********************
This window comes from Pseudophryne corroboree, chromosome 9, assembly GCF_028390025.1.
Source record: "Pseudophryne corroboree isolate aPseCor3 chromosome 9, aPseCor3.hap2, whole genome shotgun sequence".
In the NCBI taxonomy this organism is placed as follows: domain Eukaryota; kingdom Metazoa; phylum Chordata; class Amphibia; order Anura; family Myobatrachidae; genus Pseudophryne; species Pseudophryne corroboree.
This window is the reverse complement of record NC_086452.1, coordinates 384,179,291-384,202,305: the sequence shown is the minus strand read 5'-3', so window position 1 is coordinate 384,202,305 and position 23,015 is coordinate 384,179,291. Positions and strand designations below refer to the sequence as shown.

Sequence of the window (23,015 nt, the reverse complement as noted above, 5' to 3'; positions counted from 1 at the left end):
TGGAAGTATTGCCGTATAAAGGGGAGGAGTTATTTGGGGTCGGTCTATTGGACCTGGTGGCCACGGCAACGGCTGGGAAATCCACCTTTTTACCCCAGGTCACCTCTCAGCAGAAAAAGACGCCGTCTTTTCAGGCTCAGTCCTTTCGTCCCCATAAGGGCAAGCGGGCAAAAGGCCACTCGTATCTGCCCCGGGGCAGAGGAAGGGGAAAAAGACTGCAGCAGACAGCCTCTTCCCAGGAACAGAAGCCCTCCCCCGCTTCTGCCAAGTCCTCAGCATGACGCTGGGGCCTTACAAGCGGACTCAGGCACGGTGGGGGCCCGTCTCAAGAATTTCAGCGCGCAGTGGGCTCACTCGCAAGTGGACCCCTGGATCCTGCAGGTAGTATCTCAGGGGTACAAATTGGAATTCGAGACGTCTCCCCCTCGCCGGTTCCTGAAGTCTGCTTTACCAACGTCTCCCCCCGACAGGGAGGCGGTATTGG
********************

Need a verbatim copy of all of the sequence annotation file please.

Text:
This window comes from Pseudophryne corroboree, chromosome 9, assembly GCF_028390025.1.
Source record: "Pseudophryne corroboree isolate aPseCor3 chromosome 9, aPseCor3.hap2, whole genome shotgun sequence".
In the NCBI taxonomy this organism is placed as follows: domain Eukaryota; kingdom Metazoa; phylum Chordata; class Amphibia; order Anura; family Myobatrachidae; genus Pseudophryne; species Pseudophryne corroboree.
This window is the reverse complement of record NC_086452.1, coordinates 384,179,291-384,202,305: the sequence shown is the minus strand read 5'-3', so window position 1 is coordinate 384,202,305 and position 23,015 is coordinate 384,179,291. Positions and strand designations below refer to the sequence as shown.

Sequence of the window (23,015 nt, the reverse complement as noted above, 5' to 3'; positions counted from 1 at the left end):
TGGAAGTATTGCCGTATAAAGGGGAGGAGTTATTTGGGGTCGGTCTATTGGACCTGGTGGCCACGGCAACGGCTGGGAAATCCACCTTTTTACCCCAGGTCACCTCTCAGCAGAAAAAGACGCCGTCTTTTCAGGCTCAGTCCTTTCGTCCCCATAAGGGCAAGCGGGCAAAAGGCCACTCGTATCTGCCCCGGGGCAGAGGAAGGGGAAAAAGACTGCAGCAGACAGCCTCTTCCCAGGAACAGAAGCCCTCCCCCGCTTCTGCCAAGTCCTCAGCATGACGCTGGGGCCTTACAAGCGGACTCAGGCACGGTGGGGGCCCGTCTCAAGAATTTCAGCGCGCAGTGGGCTCACTCGCAAGTGGACCCCTGGATCCTGCAGGTAGTATCTCAGGGGTACAAATTGGAATTCGAGACGTCTCCCCCTCGCCGGTTCCTGAAGTCTGCTTTACCAACGTCTCCCCCCGACAGGGAGGCGGTATTGG